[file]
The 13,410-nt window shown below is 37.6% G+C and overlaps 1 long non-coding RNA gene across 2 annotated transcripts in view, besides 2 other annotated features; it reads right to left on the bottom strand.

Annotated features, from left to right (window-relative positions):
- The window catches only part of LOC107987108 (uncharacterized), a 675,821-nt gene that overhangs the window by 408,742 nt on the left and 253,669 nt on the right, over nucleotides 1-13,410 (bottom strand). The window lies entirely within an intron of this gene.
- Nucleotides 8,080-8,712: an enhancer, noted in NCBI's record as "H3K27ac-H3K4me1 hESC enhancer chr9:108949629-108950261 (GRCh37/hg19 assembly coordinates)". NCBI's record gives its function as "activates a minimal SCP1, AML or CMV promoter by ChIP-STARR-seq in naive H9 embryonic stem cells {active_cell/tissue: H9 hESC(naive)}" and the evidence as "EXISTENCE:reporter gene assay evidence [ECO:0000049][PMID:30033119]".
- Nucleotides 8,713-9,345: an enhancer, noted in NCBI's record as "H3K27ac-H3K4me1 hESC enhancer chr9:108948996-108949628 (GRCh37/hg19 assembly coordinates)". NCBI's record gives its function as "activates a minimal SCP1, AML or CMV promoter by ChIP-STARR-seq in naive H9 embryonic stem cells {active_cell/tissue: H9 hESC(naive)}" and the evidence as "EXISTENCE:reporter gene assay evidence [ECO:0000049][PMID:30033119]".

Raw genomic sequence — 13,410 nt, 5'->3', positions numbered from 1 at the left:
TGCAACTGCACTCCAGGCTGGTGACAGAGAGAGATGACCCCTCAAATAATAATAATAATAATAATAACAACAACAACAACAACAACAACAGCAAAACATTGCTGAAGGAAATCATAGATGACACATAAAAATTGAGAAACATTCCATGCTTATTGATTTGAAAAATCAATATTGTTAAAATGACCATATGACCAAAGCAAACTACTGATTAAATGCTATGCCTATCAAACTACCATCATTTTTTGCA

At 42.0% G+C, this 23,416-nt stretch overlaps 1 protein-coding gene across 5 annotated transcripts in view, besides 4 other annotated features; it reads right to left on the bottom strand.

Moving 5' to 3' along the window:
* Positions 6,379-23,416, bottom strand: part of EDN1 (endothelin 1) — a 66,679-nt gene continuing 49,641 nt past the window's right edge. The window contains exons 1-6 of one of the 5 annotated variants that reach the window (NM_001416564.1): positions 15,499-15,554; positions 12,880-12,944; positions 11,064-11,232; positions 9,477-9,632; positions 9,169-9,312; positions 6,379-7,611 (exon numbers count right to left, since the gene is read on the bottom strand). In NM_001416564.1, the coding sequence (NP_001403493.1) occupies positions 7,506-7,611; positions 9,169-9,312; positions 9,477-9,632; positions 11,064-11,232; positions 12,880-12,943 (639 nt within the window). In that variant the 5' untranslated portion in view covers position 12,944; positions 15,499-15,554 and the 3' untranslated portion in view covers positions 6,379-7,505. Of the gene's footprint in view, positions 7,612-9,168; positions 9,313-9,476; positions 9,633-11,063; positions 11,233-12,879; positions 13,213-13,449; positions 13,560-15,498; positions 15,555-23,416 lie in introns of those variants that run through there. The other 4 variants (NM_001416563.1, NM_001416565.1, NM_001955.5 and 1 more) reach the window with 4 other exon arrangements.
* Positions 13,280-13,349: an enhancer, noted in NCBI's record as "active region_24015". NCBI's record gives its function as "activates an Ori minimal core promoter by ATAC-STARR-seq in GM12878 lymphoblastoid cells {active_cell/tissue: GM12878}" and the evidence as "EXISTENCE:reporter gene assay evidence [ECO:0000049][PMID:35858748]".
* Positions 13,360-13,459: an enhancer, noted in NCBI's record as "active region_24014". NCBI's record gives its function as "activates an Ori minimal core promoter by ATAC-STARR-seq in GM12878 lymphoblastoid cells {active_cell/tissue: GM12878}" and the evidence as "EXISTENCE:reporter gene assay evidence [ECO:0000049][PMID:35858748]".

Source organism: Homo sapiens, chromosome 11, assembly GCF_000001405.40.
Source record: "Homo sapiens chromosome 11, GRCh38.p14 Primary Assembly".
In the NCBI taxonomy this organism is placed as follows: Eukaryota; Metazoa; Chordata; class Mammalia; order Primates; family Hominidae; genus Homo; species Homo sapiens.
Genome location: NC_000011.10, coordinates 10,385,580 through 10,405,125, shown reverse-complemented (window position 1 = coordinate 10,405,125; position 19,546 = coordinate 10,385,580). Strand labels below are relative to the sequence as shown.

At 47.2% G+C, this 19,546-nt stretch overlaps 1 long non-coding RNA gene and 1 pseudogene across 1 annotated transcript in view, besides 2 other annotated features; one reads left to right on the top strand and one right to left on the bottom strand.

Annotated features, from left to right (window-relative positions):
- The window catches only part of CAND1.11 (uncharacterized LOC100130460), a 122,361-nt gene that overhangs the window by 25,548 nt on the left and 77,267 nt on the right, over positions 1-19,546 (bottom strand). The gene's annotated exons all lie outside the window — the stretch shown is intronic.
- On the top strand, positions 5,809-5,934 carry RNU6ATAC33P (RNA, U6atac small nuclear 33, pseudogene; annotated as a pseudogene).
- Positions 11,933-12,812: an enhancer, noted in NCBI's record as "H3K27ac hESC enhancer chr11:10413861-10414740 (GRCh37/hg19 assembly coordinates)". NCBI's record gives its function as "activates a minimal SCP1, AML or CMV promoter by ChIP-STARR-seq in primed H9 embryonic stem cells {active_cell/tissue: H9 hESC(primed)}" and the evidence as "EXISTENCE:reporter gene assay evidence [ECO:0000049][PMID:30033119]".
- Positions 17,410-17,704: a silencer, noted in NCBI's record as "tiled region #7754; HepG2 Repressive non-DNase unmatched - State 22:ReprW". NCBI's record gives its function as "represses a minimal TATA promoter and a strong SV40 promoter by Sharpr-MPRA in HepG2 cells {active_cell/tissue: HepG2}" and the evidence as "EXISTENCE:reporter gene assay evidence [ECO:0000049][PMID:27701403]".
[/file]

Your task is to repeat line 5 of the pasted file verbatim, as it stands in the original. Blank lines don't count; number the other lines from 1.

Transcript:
- Nucleotides 8,713-9,345: an enhancer, noted in NCBI's record as "H3K27ac-H3K4me1 hESC enhancer chr9:108948996-108949628 (GRCh37/hg19 assembly coordinates)". NCBI's record gives its function as "activates a minimal SCP1, AML or CMV promoter by ChIP-STARR-seq in naive H9 embryonic stem cells {active_cell/tissue: H9 hESC(naive)}" and the evidence as "EXISTENCE:reporter gene assay evidence [ECO:0000049][PMID:30033119]".